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Locally flat - what does it mean?

  1. Feb 1, 2010 #1
    What does it mean in general relativity that space is locally flat. It means that in neighbourhood of each point we can chose such coordinates that the metric is flat or we can do it only in a point (not in neighbourhood - open set).
     
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  3. Feb 1, 2010 #2

    Ben Niehoff

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    It means that given any point, we may choose a set of coordinates in which the metric is flat up to first order (i.e., the metric is flat at the point, and its first derivatives all vanish). The second derivatives cannot be made to vanish in general (since the second derivatives are basically the same thing as curvature).

    Stated another way, it means that given any positive epsilon, we may find a neighborhood around the point where the deviation from flatness is smaller than epsilon.
     
  4. Feb 1, 2010 #3

    George Jones

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    Unfortunately, the term "locally flat" is not used consistently, and you have identified the two main uses of the term. The first definition is used by mathematically careful references, but the second definition is used by many physicists.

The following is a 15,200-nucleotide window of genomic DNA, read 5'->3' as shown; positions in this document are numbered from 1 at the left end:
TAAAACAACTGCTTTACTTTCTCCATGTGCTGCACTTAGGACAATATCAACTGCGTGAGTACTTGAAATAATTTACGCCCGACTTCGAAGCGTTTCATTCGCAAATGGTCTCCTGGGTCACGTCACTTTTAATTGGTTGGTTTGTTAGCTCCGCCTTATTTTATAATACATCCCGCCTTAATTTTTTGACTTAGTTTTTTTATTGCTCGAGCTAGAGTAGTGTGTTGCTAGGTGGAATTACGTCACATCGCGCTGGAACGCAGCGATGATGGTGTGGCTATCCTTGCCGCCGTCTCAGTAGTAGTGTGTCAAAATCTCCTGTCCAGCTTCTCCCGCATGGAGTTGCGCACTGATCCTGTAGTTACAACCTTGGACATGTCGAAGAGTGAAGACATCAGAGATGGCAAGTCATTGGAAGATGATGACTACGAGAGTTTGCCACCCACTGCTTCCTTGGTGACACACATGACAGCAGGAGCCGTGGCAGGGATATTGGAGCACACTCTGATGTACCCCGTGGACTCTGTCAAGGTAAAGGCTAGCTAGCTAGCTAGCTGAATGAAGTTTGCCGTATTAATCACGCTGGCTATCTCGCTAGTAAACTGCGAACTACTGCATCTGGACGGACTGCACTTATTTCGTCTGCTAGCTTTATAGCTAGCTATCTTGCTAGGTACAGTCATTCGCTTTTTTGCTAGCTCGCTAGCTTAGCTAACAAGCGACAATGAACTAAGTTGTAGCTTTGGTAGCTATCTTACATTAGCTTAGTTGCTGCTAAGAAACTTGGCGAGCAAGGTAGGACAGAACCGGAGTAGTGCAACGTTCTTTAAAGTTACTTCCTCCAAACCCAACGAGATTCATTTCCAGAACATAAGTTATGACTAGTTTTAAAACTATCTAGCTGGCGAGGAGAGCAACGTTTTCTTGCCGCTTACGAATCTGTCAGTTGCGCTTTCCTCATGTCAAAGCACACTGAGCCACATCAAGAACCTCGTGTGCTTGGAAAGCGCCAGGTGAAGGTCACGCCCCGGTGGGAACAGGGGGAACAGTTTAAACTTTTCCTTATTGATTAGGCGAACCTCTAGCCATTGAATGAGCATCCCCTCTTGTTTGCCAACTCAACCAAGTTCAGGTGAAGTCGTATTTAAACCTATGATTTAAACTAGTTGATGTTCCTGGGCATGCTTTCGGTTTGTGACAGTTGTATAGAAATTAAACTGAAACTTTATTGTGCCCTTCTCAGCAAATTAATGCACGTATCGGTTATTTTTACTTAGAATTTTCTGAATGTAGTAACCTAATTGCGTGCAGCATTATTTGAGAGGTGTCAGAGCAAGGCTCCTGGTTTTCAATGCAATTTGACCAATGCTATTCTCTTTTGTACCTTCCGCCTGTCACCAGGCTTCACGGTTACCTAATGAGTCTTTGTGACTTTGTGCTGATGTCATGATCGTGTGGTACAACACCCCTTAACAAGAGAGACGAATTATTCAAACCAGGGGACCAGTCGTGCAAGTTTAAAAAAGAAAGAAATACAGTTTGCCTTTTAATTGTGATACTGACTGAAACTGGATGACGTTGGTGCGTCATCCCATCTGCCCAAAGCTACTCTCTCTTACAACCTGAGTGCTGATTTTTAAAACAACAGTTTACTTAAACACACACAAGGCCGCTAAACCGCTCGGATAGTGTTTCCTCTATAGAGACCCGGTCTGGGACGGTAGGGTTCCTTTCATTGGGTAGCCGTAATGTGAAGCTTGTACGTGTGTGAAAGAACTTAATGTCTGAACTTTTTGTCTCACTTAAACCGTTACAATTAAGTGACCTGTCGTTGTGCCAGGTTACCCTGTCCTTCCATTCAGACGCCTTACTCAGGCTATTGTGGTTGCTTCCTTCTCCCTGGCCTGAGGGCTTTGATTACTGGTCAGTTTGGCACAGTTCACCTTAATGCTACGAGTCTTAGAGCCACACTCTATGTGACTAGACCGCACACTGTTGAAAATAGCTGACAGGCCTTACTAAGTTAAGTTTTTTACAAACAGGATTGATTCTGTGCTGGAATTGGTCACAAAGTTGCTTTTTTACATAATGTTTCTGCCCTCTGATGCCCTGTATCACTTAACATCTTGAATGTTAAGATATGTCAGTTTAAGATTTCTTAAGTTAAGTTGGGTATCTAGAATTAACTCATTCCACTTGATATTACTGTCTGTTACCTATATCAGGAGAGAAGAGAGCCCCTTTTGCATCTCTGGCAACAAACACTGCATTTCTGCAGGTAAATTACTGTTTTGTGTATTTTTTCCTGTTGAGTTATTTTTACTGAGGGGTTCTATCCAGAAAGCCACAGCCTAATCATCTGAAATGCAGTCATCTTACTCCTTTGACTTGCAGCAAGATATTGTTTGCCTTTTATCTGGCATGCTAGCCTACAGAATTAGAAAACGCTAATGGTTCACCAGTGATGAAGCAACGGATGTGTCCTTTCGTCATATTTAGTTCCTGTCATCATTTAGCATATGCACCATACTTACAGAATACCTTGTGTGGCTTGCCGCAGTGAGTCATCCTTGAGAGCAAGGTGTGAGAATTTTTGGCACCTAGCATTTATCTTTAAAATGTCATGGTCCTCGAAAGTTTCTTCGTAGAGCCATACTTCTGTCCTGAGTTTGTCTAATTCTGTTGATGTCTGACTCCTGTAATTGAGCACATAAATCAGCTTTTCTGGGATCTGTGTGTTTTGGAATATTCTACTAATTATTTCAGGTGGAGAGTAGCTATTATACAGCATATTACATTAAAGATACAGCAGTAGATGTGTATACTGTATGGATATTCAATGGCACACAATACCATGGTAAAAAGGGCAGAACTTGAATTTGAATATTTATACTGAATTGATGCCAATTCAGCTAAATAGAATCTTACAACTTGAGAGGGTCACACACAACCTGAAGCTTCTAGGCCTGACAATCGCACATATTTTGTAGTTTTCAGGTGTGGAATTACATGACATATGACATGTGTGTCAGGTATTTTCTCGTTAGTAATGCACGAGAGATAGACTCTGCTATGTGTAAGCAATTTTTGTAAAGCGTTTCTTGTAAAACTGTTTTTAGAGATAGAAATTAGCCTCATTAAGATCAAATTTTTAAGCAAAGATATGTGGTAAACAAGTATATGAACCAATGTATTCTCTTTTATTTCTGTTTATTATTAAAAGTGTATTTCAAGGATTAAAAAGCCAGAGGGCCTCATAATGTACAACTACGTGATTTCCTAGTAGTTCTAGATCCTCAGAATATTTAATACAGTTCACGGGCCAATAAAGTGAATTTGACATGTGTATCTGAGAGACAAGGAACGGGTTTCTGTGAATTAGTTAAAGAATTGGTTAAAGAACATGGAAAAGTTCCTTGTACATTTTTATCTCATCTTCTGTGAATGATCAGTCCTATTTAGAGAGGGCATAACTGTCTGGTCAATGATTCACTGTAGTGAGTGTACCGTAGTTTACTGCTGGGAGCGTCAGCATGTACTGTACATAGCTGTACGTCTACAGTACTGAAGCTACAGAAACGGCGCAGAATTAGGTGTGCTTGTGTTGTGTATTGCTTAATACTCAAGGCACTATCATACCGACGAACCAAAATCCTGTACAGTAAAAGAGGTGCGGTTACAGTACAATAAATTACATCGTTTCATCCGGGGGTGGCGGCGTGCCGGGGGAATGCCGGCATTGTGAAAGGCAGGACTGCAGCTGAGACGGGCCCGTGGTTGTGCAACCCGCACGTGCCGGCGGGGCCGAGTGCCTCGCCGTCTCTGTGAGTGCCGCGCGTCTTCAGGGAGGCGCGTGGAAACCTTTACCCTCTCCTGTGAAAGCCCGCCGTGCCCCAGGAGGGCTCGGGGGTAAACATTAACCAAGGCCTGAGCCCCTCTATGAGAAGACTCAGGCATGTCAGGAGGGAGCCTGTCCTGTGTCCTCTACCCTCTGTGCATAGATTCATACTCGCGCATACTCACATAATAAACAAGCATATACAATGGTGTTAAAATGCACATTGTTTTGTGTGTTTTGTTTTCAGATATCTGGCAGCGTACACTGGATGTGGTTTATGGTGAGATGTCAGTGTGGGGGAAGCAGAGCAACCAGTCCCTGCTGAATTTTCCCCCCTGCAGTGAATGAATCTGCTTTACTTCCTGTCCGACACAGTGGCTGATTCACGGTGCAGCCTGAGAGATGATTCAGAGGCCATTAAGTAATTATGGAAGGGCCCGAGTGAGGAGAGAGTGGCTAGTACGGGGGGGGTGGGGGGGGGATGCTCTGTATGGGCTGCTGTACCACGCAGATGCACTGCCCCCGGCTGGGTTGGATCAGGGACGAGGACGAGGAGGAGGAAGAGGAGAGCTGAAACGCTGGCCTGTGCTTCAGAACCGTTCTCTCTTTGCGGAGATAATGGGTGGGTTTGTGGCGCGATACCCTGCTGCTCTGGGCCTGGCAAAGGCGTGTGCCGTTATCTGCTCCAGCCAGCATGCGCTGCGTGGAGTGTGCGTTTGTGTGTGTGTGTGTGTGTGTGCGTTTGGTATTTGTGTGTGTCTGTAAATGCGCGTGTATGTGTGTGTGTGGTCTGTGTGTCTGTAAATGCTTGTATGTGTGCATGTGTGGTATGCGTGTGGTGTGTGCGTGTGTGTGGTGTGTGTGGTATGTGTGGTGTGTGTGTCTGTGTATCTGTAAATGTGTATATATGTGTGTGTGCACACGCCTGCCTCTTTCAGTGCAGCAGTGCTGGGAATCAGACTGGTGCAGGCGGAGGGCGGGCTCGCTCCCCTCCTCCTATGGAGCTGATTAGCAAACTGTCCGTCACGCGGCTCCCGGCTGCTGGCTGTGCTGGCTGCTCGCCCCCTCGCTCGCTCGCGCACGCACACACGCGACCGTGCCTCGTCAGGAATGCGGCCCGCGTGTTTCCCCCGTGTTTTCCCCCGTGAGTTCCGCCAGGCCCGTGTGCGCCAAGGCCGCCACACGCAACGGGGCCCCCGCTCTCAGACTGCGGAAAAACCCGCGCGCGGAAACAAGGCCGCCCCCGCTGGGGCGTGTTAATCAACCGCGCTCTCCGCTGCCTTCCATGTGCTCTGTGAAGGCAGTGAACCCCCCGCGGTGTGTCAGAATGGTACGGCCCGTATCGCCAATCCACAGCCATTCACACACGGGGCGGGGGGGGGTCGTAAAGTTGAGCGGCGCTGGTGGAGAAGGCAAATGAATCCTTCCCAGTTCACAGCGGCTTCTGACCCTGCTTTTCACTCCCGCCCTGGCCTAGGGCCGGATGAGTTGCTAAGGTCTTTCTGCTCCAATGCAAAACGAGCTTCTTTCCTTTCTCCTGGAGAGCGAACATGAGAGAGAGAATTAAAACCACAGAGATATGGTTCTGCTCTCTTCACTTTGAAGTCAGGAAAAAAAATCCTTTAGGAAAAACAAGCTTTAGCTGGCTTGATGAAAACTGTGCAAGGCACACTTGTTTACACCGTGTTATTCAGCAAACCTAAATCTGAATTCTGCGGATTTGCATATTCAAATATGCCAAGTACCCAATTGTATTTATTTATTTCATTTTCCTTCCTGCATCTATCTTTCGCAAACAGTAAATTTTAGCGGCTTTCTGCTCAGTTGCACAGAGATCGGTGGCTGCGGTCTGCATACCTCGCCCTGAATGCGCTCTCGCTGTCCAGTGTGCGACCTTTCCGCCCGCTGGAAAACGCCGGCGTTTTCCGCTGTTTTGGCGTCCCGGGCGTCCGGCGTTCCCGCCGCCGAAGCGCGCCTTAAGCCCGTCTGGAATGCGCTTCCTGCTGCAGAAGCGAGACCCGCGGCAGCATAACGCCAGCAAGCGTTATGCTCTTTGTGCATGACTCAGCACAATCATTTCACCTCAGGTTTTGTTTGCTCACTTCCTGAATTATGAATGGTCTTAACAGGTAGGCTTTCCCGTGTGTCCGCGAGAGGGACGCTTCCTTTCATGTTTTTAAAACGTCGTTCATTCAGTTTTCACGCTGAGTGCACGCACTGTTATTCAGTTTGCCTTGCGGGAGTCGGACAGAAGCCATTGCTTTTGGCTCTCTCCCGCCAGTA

An example ot the former, the book Modern Mathematical Physics: Groups, Hilbert Space and Differential Geometry by Peter Szekeres, writes:

    "A manifold M with affine connection is said to be locally flat if for every point p in M there is a chart (U; x^i) with such that all the components of the connection vanish throughout U. This implies of course both torsion tensor and curvature tensor vanish throughout U, ..."
     
    Last edited: Feb 1, 2010
  5. Feb 1, 2010 #4

    George Jones

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    Other mathematically careful reference that have similar definition for local flatness include: Analysis, Manifolds and Physics; Tensor Analysis on Manifolds.
     
  6. Feb 1, 2010 #5

    Ben Niehoff

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    How in the world does this even make sense? Wouldn't such a manifold automatically be globally flat (though with possibly non-trivial topology)?
     
  7. Feb 1, 2010 #6

    George Jones

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    And if the manifold has non-trivial topology, then there isn't necessarily a global coordinate system (in which the components of the connection are zero), hence the concept is formulated in terms of coordinate neighbourhoods in manner in which "local" is used for other mathematical concepts, for example, "locally compact".

    Now, let me ask you a question. What restriction does your definition place on (semi)Riemannian manifolds? None; every (semi)Riemannian manifold satisfies your definition. Each definition is, in some sense, trivial. :smile:
     
  8. Feb 2, 2010 #7
    A quote from me explains what LF means in general:

     
    Last edited: Feb 3, 2010
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